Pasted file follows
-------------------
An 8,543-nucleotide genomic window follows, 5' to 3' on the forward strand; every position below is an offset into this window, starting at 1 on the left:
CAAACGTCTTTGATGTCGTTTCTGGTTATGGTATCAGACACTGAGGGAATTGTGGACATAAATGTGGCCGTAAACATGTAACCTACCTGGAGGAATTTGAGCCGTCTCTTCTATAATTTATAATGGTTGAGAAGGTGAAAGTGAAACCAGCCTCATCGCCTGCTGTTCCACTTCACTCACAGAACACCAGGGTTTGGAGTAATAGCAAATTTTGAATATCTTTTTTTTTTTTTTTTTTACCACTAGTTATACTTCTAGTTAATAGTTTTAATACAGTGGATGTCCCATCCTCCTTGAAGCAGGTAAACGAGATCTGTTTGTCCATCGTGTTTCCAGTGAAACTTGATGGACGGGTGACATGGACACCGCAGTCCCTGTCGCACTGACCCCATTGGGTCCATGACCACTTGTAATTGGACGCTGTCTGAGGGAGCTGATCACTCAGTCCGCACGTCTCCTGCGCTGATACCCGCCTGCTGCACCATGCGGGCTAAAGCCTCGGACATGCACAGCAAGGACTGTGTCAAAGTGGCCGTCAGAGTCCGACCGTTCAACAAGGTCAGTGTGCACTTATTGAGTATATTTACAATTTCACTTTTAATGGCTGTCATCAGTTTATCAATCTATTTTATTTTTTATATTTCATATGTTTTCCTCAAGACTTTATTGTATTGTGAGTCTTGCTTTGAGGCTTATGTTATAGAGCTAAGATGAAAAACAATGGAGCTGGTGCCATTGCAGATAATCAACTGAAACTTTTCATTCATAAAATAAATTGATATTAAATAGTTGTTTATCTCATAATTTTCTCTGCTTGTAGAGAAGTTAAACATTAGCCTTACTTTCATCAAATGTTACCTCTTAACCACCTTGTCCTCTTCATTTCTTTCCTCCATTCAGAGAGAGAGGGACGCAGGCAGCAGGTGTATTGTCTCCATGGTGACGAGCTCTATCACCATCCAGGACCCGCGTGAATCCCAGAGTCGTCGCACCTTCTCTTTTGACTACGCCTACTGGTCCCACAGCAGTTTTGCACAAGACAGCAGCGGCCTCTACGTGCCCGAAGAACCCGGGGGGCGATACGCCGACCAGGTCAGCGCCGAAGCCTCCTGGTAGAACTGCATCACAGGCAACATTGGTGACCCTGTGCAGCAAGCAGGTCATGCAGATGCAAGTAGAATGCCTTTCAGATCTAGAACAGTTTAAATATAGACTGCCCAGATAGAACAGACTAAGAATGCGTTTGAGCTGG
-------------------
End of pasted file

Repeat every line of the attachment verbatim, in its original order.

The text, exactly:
An 8,543-nucleotide genomic window follows, 5' to 3' on the forward strand; every position below is an offset into this window, starting at 1 on the left:
CAAACGTCTTTGATGTCGTTTCTGGTTATGGTATCAGACACTGAGGGAATTGTGGACATAAATGTGGCCGTAAACATGTAACCTACCTGGAGGAATTTGAGCCGTCTCTTCTATAATTTATAATGGTTGAGAAGGTGAAAGTGAAACCAGCCTCATCGCCTGCTGTTCCACTTCACTCACAGAACACCAGGGTTTGGAGTAATAGCAAATTTTGAATATCTTTTTTTTTTTTTTTTTTACCACTAGTTATACTTCTAGTTAATAGTTTTAATACAGTGGATGTCCCATCCTCCTTGAAGCAGGTAAACGAGATCTGTTTGTCCATCGTGTTTCCAGTGAAACTTGATGGACGGGTGACATGGACACCGCAGTCCCTGTCGCACTGACCCCATTGGGTCCATGACCACTTGTAATTGGACGCTGTCTGAGGGAGCTGATCACTCAGTCCGCACGTCTCCTGCGCTGATACCCGCCTGCTGCACCATGCGGGCTAAAGCCTCGGACATGCACAGCAAGGACTGTGTCAAAGTGGCCGTCAGAGTCCGACCGTTCAACAAGGTCAGTGTGCACTTATTGAGTATATTTACAATTTCACTTTTAATGGCTGTCATCAGTTTATCAATCTATTTTATTTTTTATATTTCATATGTTTTCCTCAAGACTTTATTGTATTGTGAGTCTTGCTTTGAGGCTTATGTTATAGAGCTAAGATGAAAAACAATGGAGCTGGTGCCATTGCAGATAATCAACTGAAACTTTTCATTCATAAAATAAATTGATATTAAATAGTTGTTTATCTCATAATTTTCTCTGCTTGTAGAGAAGTTAAACATTAGCCTTACTTTCATCAAATGTTACCTCTTAACCACCTTGTCCTCTTCATTTCTTTCCTCCATTCAGAGAGAGAGGGACGCAGGCAGCAGGTGTATTGTCTCCATGGTGACGAGCTCTATCACCATCCAGGACCCGCGTGAATCCCAGAGTCGTCGCACCTTCTCTTTTGACTACGCCTACTGGTCCCACAGCAGTTTTGCACAAGACAGCAGCGGCCTCTACGTGCCCGAAGAACCCGGGGGGCGATACGCCGACCAGGTCAGCGCCGAAGCCTCCTGGTAGAACTGCATCACAGGCAACATTGGTGACCCTGTGCAGCAAGCAGGTCATGCAGATGCAAGTAGAATGCCTTTCAGATCTAGAACAGTTTAAATATAGACTGCCCAGATAGAACAGACTAAGAATGCGTTTGAGCTGG